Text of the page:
The week of the recess has been dominated by media accounts of alleged “inappropriate behaviour”: a peer with female political hopefuls, a Cardinal with priests, the jury and its questions to the judge, the BBC and the fallout from Savile, the Libor traders, the Australian swimming team, the ward matron and his colleagues, and the football antiracist campaigner who had to resign his trusteeship because of the language he used. No two of the alleged actions were the same. So “inappropriate behaviour” has become a handy phrase to cover a multitude of sins, obfuscating the real issues and permitting us to avoid thinking about what is really going on.
The dictionary definition of “inappropriate” is not suitable or proper. In other words, what is inappropriate may be appropriate in the right time or place. Inappropriate is, for example, eating a bag of popcorn in a business meeting; wearing a swimsuit to a funeral; using a mobile phone at a concert. All actions that might be OK in different circumstances. But almost all of the actions allegedly complained of as “inappropriate” during the recess, as outlined above, would not be appropriate in any circumstances. As far as I can tell or guess from the accounts, they were, to give them their proper names, groping, sexual assault, financial fraud, discriminatory or sexist language, avoidance of responsibility.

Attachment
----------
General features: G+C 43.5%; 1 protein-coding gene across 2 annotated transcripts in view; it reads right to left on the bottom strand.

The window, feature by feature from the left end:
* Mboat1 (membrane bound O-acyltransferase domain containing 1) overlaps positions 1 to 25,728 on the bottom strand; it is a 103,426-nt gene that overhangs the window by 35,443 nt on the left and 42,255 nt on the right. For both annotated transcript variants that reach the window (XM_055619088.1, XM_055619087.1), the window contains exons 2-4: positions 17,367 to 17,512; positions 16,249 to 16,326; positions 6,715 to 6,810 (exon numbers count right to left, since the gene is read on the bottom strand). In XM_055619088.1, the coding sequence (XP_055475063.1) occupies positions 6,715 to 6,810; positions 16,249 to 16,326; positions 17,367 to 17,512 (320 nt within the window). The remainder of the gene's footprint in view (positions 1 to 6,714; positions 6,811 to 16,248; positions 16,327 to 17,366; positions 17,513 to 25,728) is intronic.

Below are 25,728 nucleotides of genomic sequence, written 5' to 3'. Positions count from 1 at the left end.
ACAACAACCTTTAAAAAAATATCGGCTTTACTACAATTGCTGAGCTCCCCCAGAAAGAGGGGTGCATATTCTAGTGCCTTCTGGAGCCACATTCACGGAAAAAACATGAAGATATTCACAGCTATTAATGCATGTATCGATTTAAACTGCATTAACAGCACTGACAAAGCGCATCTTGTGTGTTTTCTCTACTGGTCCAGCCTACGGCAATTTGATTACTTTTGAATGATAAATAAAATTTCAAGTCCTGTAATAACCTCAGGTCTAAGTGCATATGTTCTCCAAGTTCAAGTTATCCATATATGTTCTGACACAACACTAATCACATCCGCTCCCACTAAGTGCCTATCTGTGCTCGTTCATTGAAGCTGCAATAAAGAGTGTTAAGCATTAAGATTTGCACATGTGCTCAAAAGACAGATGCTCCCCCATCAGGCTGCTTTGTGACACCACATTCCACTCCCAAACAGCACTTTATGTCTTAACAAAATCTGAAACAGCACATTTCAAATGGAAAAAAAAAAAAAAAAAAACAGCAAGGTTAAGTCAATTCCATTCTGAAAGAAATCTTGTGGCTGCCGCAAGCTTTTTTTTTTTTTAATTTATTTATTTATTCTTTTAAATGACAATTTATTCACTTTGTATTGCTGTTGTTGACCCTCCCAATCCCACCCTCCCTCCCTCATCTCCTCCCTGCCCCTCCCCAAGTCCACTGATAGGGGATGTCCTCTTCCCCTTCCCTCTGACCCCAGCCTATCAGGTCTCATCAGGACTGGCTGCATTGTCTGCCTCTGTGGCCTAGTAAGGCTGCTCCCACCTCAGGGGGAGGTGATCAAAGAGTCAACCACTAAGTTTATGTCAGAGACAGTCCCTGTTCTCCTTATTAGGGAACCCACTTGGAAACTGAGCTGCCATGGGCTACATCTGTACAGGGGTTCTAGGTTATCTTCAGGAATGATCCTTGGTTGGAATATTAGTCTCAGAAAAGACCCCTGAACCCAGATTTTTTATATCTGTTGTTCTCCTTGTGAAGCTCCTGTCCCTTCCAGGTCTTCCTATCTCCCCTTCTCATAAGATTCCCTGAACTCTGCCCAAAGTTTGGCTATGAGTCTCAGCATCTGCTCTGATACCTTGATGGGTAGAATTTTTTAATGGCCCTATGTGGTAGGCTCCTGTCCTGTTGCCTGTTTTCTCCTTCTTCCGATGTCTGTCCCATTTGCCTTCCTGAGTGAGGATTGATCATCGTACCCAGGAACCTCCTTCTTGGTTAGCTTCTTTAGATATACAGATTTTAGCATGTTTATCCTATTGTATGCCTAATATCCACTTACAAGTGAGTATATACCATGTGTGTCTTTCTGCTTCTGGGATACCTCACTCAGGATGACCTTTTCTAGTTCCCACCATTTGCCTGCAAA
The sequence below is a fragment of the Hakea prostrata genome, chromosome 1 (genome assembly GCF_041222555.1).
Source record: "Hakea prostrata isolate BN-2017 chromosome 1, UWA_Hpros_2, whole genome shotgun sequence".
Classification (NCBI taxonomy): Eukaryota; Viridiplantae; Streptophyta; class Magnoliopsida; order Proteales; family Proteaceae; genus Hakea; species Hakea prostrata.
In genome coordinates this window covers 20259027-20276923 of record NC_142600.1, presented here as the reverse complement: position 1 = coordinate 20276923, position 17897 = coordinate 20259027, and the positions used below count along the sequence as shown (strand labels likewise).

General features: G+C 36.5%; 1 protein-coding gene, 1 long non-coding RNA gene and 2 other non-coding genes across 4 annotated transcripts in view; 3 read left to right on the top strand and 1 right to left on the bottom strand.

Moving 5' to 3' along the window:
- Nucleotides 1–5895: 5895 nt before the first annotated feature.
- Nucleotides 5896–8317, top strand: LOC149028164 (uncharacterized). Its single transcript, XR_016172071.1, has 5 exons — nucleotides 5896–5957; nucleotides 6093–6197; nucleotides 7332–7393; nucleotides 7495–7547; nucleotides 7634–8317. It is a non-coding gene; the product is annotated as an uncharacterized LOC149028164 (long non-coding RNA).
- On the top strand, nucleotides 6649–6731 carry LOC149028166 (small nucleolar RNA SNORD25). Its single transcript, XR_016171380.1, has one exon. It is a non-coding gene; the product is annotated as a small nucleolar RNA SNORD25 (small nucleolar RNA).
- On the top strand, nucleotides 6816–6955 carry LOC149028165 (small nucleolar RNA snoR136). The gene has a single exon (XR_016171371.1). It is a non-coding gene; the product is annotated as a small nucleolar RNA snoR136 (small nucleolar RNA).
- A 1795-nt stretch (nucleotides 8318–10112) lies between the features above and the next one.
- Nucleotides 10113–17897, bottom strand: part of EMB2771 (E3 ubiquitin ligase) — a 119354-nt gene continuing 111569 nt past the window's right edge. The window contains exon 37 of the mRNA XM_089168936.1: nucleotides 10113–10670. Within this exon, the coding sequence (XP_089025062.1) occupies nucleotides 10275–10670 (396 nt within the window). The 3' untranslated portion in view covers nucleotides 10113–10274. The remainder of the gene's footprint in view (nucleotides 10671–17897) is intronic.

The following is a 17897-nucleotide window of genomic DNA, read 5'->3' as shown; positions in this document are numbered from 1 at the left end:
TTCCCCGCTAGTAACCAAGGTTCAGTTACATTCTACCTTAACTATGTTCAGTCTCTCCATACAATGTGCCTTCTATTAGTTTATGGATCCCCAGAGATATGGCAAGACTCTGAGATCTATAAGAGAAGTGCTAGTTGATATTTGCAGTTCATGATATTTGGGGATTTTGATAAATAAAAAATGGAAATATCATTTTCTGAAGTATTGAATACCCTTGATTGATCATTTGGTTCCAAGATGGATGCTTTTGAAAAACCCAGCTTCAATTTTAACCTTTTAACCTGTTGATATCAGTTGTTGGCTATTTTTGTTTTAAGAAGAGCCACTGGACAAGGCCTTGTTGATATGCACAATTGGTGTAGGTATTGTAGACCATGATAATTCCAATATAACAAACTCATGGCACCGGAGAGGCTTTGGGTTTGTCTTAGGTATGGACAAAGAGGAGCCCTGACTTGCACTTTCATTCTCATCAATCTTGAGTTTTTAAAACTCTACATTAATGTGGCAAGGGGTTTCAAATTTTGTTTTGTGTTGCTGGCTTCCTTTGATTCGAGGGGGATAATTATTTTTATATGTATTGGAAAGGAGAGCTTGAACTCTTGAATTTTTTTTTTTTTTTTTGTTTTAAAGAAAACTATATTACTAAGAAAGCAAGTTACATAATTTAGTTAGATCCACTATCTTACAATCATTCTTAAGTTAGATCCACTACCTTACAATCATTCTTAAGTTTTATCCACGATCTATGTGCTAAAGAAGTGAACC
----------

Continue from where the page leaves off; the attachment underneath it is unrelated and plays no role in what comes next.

It is to be regretted that our vocabulary is so poor that we are not analysing exactly what is going on in each situation and how it should be ameliorated, prevented or punished. “Inappropriate” behaviour is joining the crowd of words that have become detached from their real meaning and are used to avoid saying what we actually mean – “challenging” and “vulnerable” are two more such. It would be inappropriate for me to comment further.